According to a myth from the Kutia Kondh people in Odisha, India, the goddess creator Nirantali created the first human tongue using a quivering leaf of the sacred fig. Additionally, another tale states that the goddess gave the first humans seeds from the Ficus benghalensis fig tree, which grew into trees that provided shade and nourishment in milky latex until grains became available.
Significance in Hong Kong
The Ficus macrocarpa fig trees are believed to have spirits in them in Hong Kong. Two of these trees have gained popularity as “wishing trees.” For several years, people used to throw oranges with wishes written on crimson paper strips tied to them into the trees’ branches. If a branch caught hold of the orange, the wishes could be blown up to heaven by the breeze. However, in 2005, a branch broke off due to the weight of too many wishes and injured a man and a child. As a result, the government prohibited this practice.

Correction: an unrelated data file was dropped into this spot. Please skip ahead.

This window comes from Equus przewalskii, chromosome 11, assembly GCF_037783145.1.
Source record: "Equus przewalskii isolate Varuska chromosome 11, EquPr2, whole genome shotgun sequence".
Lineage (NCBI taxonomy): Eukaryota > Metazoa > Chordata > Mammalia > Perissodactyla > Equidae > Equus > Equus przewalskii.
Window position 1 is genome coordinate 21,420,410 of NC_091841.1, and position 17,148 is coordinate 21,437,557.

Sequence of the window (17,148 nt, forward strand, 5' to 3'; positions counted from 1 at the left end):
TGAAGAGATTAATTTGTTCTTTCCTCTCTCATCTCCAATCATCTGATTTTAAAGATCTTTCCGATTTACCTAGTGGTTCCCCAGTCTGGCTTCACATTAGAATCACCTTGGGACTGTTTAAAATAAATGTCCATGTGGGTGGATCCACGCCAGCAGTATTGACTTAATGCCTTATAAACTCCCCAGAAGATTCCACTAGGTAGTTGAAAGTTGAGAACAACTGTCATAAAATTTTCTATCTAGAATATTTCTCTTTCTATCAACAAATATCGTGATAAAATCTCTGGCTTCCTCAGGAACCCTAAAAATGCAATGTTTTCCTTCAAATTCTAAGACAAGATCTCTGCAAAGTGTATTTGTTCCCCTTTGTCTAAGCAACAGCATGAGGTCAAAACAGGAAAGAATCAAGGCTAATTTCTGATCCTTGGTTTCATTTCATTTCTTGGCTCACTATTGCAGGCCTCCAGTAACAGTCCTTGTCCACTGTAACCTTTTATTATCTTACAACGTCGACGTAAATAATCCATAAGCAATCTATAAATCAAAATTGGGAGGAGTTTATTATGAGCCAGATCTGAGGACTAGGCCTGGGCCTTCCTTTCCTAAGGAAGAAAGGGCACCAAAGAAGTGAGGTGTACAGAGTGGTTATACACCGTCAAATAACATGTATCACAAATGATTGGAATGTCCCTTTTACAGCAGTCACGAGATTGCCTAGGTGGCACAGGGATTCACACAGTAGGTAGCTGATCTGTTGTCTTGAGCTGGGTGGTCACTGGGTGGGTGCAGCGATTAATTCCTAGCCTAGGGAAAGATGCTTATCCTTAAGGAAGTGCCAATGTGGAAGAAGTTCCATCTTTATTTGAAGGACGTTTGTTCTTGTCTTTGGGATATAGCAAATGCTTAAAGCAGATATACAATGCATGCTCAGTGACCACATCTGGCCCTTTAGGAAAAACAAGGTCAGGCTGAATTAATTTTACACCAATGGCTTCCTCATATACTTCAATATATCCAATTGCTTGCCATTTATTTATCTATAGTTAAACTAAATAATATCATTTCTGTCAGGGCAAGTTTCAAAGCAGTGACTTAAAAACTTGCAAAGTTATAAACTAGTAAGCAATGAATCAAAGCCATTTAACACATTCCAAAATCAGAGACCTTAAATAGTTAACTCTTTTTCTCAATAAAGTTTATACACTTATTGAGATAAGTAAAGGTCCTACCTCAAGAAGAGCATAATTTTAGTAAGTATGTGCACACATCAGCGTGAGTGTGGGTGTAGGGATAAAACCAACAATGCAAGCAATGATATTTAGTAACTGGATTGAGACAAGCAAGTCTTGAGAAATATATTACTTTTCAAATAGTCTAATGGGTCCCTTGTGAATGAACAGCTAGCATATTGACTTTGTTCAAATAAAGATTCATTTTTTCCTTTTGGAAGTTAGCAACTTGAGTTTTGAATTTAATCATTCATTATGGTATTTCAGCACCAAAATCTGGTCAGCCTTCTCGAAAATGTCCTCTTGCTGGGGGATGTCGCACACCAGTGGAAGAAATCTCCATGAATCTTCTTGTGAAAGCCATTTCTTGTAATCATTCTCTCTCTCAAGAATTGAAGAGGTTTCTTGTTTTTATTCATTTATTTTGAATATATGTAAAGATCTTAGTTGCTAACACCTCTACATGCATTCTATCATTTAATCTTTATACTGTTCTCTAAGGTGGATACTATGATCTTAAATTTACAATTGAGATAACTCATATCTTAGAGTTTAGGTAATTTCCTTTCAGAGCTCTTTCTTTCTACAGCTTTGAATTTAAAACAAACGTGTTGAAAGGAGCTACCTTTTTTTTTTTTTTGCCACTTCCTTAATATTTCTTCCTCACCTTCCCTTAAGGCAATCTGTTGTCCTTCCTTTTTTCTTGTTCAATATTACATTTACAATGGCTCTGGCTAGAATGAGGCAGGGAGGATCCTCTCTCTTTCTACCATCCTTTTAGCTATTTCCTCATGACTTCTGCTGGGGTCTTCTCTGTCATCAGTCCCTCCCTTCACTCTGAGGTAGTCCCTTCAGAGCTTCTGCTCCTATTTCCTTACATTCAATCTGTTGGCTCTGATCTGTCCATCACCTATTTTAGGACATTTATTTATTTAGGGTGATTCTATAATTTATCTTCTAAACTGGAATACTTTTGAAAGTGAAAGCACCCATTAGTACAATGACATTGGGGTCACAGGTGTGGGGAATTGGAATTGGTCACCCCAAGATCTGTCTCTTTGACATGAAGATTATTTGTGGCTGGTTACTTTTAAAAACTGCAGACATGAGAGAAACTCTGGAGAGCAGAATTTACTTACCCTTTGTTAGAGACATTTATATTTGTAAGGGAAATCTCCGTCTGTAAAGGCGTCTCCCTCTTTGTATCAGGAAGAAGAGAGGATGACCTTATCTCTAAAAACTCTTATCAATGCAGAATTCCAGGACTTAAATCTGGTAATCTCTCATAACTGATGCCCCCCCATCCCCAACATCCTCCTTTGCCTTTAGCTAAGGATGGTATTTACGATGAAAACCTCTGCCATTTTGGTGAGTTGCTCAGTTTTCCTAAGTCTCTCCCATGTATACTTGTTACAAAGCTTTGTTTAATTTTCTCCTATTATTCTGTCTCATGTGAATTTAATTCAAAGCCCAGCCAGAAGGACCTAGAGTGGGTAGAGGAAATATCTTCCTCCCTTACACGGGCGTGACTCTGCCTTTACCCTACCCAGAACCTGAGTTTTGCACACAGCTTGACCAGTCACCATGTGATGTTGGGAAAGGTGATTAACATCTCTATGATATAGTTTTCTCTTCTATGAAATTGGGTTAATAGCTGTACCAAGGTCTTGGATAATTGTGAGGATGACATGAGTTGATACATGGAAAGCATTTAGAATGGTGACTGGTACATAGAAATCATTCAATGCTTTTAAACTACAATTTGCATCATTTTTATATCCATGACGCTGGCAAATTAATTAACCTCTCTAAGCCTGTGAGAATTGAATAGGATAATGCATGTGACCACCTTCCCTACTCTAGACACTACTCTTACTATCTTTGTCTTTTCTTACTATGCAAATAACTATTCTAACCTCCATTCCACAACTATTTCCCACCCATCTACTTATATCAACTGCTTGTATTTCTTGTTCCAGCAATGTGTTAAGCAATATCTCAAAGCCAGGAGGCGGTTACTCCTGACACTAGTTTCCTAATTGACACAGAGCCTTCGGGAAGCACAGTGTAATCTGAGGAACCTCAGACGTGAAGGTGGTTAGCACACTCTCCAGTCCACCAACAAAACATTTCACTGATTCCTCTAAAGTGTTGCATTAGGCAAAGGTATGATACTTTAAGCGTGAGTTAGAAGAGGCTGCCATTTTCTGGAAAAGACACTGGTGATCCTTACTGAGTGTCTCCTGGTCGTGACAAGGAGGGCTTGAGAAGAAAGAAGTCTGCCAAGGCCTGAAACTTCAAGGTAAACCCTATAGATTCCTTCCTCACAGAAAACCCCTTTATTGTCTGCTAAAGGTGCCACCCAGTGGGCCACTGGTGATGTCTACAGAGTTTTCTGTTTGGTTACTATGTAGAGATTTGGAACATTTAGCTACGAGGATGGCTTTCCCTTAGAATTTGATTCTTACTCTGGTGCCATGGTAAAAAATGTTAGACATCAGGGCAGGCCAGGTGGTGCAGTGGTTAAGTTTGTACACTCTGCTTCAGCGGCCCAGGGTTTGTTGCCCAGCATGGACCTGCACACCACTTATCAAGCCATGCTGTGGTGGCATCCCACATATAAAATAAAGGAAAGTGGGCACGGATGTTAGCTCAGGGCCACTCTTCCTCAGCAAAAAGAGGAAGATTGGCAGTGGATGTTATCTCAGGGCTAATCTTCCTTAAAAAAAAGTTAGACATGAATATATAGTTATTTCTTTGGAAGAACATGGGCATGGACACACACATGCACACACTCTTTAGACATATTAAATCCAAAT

Significance in Indonesia
The Batak people, who live on the Indonesian island of Sumatra, believe in a mythical Ficus benjamina tree as their ‘world tree.’ As children, people used to dust their leaves. According to the Batak, this tree is located among the stars and has roots that extend down to Earth. People can climb up its roots to reach heaven. Indigenous peoples in Borneo, the Iban, and others, have a tradition of not growing fig trees from cutting because of the presence of spirits among their roots.
Significance of the Fig in Other Areas